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Location: UFOUpDatesList.Com > 1997 > Oct > Oct 26

Re: Zeta Notso Ridiculoso

From: Peregrine Mendoza <101653.2205@compuserve.com> [Peter Brookesmith]
Date: Sat, 25 Oct 1997 23:08:29 -0400
Fwd Date: Sun, 26 Oct 1997 17:17:09 -0500
Subject: Re: Zeta Notso Ridiculoso

The Duke of Mendoza presents his compliments, a revelation, and a
consolation prize.

Equal quantities of egg and chagrin are to be found plastered
temporarily on the Mendoza escutcheon. True, Snowbird, Utah may
not be in The Times Atlas of the World (my 2 minutes' worth of
initial research), although lots of other titchy places are there
all right, but there are  about 14 Websites for the place. Which
gave me an IDEA.

By way of a few stabs at the keyboard I found that Guenter (not
Gunther) Nimtz can be contacted by e-mail. So can Kermit the
Frog, I suspect, but Guenter answered my first query with the
words: "It was not a joke." Having watched "Schindler's List" on
Lady Amarintha's wind-up tee vee the night before, I found this
slightly chilling at first. But Herr Nimtz also offered to send
me a review of his experiments. I said Yes please & fired off a
few additional questions. When I get all this info, I'll post it

I was also pleased to find that the NS has posted on its Website
a copy of its lead review by Ian Morison this week, which is
entirely relevant to this thread, and follows under the dotted

Moral: whatever Freud said, sometimes a cigar is *not* just a
good smoke, and Loy can stop looking sheepish. I'm getting to
work with the egg-scraper. Icky wicky.

Yours &c
Precipitate D. Mistaken
Psychic Detective



     Search the skies

       Planet Quest
     by Ken Croswell,
     Free Press, $25,
     ISBN 0684832526

[book cover of Planet Quest]


FEW areas of research have attracted as much public and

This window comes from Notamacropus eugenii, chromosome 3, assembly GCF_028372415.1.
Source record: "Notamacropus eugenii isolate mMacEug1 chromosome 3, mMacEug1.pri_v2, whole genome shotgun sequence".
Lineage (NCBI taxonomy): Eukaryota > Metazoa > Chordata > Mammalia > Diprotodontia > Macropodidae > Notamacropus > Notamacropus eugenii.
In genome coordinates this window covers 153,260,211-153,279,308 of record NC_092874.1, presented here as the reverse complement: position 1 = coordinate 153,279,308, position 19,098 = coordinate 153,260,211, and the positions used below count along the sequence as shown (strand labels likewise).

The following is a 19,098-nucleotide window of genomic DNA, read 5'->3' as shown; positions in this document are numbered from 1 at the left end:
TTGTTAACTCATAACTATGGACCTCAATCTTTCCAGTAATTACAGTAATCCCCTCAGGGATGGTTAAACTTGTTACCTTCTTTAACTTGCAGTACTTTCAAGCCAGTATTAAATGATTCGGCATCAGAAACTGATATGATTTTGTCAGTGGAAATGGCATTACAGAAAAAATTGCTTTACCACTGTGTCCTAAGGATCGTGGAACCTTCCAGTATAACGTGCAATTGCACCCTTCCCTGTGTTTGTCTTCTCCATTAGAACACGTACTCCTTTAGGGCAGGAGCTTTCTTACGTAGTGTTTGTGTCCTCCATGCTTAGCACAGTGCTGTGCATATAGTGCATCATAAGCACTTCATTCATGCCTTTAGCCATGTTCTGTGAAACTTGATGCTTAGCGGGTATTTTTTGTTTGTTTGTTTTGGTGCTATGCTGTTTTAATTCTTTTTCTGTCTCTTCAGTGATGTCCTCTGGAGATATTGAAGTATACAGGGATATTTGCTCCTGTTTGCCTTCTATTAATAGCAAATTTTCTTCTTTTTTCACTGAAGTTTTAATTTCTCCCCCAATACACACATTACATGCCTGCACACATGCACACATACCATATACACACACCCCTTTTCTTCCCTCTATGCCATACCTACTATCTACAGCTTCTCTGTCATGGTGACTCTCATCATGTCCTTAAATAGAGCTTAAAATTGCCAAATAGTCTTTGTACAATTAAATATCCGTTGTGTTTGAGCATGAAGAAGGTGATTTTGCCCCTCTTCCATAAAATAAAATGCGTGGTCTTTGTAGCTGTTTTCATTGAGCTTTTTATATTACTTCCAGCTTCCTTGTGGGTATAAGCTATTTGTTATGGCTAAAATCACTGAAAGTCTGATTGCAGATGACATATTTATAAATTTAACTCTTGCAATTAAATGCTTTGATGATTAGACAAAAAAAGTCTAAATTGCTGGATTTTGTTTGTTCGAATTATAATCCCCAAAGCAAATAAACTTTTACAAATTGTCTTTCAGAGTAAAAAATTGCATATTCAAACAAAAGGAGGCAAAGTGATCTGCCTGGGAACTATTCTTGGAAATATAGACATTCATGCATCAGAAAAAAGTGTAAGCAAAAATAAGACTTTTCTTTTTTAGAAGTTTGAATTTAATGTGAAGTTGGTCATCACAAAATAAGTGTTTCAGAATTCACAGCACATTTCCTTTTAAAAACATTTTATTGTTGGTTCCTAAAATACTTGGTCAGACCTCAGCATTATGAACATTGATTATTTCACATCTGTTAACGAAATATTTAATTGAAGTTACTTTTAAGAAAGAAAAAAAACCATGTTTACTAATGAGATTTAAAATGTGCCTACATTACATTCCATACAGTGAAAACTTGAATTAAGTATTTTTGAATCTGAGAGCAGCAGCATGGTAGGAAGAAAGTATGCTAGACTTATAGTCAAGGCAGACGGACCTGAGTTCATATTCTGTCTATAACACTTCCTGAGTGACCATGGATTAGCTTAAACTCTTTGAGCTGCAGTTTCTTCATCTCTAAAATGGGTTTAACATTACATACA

media interest as that covered by Ken Croswell in Planet
Quest--the long and sometimes tortuous path that has
finally led to the discovery of planets orbiting other
suns. Our fascination with this find is, of course, down
to the widespread belief that planets and their
satellites are the most likely setting for the evolution
of life. This is an integral part of the story that
Croswell skilfully unfolds.

We are first given a thorough grounding in the science of
our own Solar System, and reminded how its other planets
were discovered. The abortive searches for Vulcan, which
was believed to be closer to the Sun than Mercury, and
Planet X, thought by some to exist beyond the orbit of
Pluto, are included to help make us aware of the pitfalls
that can occur along the way. We learn how the giant
Jupiter protects the inner planets of our Solar System
from the vast majority of cometary impacts, and so may
allow periods of calm long enough for life to evolve.

The heart of this book is naturally about the first
discoveries of planets around distant stars. Croswell
presents this fascinating story very well. He often
quotes those directly involved in the search, allowing us
to share their feelings as hopes were dashed or tentative